An attack on the right to protest in Britain

September 13, 2010

British socialist and author Richard Seymour reports on the conviction of a leader of Unite Against Fascism, the latest attempt to victimize those who protest the right.

THE CONVICTION of British socialist Martin Smith for assaulting a police officer last week was just the latest in a series of examples of police crackdowns on anti-fascists in the United Kingdom.

Martin, a national officer of Unite Against Fascism (UAF), as well as a leading member of the Socialist Workers Party, was found guilty by magistrates of kicking a police officer in the groin during a demonstration against British National Party leader Nick Griffin's appearance on BBC's Question Time program in October last year.

The court chose to believe the claims of a police officer from the Territorial Support Group--the notorious riot squads responsible for the murder of Ian Tomlinson at G20 protests in the London last April--despite inconsistencies in the evidence by the officer in question.

PC Liung's description of events alleged Martin had been whipping up a crowd that was throwing missiles. Liung said that at one point, he saw a cherry Doc Marten shoe swinging toward his groin, looked up and saw a man whom he identifies as Martin Smith. He claims that he was bent over in pain and feared for his safety. Liung alleges that he told Martin to "come here," then sent out a description across police radios.

Martin Smith speaks at a Unite Against Fascism action
Martin Smith speaks at a Unite Against Fascism action

These claims did not stand up in court. Video footage shown to the magistrates did not show one missile being thrown by the crowd. Liung, though he claims to have been in severe pain, did not seek medical attention. Footage taken after the alleged assault shows that Liung was not beckoning anyone to "come here." He was shouting at the crowd to "get back." Nor is there any record of him sending out a description of Martin Smith across police radios.

The sole evidence for the assault was Liung's assertion that it had taken place. On this evidence, the magistrates found Martin Smith guilty.

Martin was ordered to carry out 80 hours of unpaid work, and pay a fine of around $700. He said this was "nothing" compared to much worse punishments inflicted by the state on past generations of anti-fascists and anti-racists. But he intends to appeal, even though, as he acknowledges, "my sentence could be increased, and I could face a custodial sentence." This is because he considers the conviction "an attack on the right to protest against racism and fascism"--with some justice.

In recent months, police actions against senior figures in UAF have included charges against national Joint Secretary Weyman Bennett and Rhetta Moran of the Greater Manchester UAF, for "conspiracy to incite disorder." These are much more serious charges and carry a lengthy prison sentence. UAF activists are regularly harassed by police to an extent that makes it very difficult for anti-fascists to stage protests.

In Bolton recently, when UAF supporters gathered to oppose the English Defence League's attempt to riot in the town, police managed to arrest 70 UAF protesters--most of whom were not charged. Similarly, in a London protest, UAF supporters were temporarily arrested and placed on a double-decker bus that the Metropolitan Police had commandeered. They were transported away from the protest zone before being "unarrested." Thus, existing police powers are being used to bully and harass those who protest against racists and fascists.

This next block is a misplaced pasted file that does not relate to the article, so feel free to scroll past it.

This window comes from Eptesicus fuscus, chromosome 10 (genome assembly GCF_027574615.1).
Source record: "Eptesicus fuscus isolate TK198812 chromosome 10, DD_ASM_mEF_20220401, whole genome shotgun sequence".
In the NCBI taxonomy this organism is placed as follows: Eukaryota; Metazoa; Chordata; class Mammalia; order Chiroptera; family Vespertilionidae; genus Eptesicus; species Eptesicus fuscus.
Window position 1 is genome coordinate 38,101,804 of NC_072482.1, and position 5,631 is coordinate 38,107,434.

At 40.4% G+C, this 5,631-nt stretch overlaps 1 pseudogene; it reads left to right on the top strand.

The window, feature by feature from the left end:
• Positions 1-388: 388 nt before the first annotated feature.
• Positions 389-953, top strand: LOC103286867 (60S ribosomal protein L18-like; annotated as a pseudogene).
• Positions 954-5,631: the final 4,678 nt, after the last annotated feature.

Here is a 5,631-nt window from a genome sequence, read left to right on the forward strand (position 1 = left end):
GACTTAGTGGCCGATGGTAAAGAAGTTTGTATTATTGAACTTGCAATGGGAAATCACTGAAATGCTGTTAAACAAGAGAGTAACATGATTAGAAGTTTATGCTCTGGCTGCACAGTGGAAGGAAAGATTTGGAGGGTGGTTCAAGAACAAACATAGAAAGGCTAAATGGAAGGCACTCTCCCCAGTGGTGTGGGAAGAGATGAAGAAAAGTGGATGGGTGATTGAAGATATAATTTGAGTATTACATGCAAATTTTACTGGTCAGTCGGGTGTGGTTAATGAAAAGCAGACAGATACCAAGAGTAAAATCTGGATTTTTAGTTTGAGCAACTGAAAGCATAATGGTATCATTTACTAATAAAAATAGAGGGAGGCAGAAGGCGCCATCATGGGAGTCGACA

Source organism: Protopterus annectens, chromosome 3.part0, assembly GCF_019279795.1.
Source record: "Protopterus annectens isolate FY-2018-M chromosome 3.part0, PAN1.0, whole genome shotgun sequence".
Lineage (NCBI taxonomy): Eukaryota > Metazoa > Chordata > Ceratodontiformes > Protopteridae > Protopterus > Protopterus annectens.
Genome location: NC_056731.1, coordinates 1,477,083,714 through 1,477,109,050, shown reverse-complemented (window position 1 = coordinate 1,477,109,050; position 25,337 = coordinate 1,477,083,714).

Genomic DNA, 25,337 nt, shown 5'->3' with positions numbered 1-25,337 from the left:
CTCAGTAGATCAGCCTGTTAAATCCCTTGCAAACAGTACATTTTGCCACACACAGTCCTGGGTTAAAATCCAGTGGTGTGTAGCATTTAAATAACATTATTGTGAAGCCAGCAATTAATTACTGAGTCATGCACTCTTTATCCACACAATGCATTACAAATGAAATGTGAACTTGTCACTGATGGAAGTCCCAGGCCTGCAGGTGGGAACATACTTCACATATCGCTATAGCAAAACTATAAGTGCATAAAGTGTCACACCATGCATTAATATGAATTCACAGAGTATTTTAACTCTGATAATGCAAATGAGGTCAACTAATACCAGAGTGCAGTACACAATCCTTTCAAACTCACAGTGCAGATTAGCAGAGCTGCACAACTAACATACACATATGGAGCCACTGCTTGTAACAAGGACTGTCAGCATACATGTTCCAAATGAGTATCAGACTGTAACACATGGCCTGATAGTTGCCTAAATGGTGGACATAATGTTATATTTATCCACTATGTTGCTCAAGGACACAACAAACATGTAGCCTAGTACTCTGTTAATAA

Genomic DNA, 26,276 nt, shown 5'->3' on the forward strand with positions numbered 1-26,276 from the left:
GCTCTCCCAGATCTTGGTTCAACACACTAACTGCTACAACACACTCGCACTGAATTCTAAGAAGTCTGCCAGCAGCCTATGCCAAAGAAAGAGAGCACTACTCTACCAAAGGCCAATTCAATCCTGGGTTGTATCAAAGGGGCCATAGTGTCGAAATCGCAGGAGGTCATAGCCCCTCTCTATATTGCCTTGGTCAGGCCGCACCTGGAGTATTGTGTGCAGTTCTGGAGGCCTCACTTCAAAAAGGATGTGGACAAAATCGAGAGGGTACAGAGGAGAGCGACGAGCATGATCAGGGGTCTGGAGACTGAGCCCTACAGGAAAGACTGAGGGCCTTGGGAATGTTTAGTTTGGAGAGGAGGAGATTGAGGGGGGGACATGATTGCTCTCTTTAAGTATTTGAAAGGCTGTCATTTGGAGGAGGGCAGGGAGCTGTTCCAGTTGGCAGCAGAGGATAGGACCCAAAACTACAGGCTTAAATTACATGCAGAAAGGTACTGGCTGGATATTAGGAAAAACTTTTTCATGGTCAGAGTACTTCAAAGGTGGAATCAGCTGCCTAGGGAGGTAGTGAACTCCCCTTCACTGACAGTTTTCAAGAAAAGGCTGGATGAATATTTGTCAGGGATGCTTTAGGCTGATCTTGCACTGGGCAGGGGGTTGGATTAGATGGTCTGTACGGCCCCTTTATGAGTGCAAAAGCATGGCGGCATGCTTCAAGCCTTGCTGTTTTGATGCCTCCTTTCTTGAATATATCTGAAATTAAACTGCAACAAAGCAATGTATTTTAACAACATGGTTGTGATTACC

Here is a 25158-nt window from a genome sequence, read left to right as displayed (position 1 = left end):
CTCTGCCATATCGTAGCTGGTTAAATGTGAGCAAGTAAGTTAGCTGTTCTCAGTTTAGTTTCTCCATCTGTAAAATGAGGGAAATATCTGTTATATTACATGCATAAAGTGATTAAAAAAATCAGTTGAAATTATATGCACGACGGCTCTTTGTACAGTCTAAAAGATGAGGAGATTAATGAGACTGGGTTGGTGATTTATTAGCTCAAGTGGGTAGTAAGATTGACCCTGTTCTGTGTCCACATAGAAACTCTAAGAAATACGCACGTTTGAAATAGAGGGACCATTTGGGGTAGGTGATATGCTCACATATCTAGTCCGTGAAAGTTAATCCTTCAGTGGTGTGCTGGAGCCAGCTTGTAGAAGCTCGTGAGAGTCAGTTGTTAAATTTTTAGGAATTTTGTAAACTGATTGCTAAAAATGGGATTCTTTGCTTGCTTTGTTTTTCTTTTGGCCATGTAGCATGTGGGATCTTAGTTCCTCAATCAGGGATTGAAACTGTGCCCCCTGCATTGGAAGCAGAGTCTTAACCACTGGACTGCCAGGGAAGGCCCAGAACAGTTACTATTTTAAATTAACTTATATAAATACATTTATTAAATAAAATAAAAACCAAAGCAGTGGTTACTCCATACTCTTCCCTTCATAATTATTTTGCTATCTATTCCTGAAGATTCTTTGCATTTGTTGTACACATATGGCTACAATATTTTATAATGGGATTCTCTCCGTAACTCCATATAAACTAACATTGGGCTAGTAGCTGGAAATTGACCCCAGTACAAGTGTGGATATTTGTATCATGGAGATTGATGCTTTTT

THE RESPONSE to the verdict has been overwhelming. Five national unions had already announced their support for Smith, and present at his court hearing among a crowd of supporters was Drew McConnell of the rock group Babyshambles.

Now, unions and union leaders, musicians including the reggae group UB40, and journalists such as the Guardian's Gary Younge have condemned the verdict. Mark Serwotka, general secretary of the civil servants' union PCS described the conviction as a "travesty of justice." There is also an ongoing campaign, supported in parliament by Labour Party MPs Peter Hain and Jeremy Corbyn, to defend Weyman Bennett and Rhetta Moran.

It is vital now more than ever, as racism and fascism spread across Europe, that the right to protest against these twin evils is protected. In the UK alone, the Nazi British National Party increased its membership to over 10,000 in the decade after race riots hit northern towns and cities in 2001. In the decade since 2000, the BNP increased its vote by as much as 2,000 percent.

The English Defence League (EDL) has now emerged as a racist street gang, combining Nazi activists with violent football hooligans and a periphery of supporters motivated by Islamophobia. It has gone on the rampage repeatedly, notably in two instances in Luton and Stoke, where there was either no counter-protest or a relatively small one. The result in each case was a racist riot, leading to attacks on Asian residents and shops.

UAF's goal has been to ensure that this never happens again--by mobilizing the broadest possible multiracial alliance to resist the EDL.

The next national demonstration by Unite Against Fascism is planned for November 6, with the support of the country's main trade union federation and the Muslim Council of Britain. It is intended to be a major show of opposition to the wave of Islamophobia that has engulfed British politics for some years now--a phenomenon which Americans are, sadly, now all too familiar with.

It is a shame that in addition to undertaking this important work, the organization has had to simultaneously defend itself against police harassment.

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